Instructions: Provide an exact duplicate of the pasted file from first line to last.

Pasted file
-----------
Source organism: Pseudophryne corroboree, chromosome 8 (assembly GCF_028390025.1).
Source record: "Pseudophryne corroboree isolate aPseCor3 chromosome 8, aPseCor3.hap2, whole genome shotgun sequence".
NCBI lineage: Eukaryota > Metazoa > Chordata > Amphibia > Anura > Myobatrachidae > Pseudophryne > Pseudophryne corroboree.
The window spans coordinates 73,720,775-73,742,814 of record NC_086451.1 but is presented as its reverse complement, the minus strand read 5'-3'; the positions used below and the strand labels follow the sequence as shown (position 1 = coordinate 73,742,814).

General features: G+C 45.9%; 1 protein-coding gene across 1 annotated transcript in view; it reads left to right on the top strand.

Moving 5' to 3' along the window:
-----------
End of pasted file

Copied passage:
Source organism: Pseudophryne corroboree, chromosome 8 (assembly GCF_028390025.1).
Source record: "Pseudophryne corroboree isolate aPseCor3 chromosome 8, aPseCor3.hap2, whole genome shotgun sequence".
NCBI lineage: Eukaryota > Metazoa > Chordata > Amphibia > Anura > Myobatrachidae > Pseudophryne > Pseudophryne corroboree.
The window spans coordinates 73,720,775-73,742,814 of record NC_086451.1 but is presented as its reverse complement, the minus strand read 5'-3'; the positions used below and the strand labels follow the sequence as shown (position 1 = coordinate 73,742,814).

General features: G+C 45.9%; 1 protein-coding gene across 1 annotated transcript in view; it reads left to right on the top strand.

Moving 5' to 3' along the window: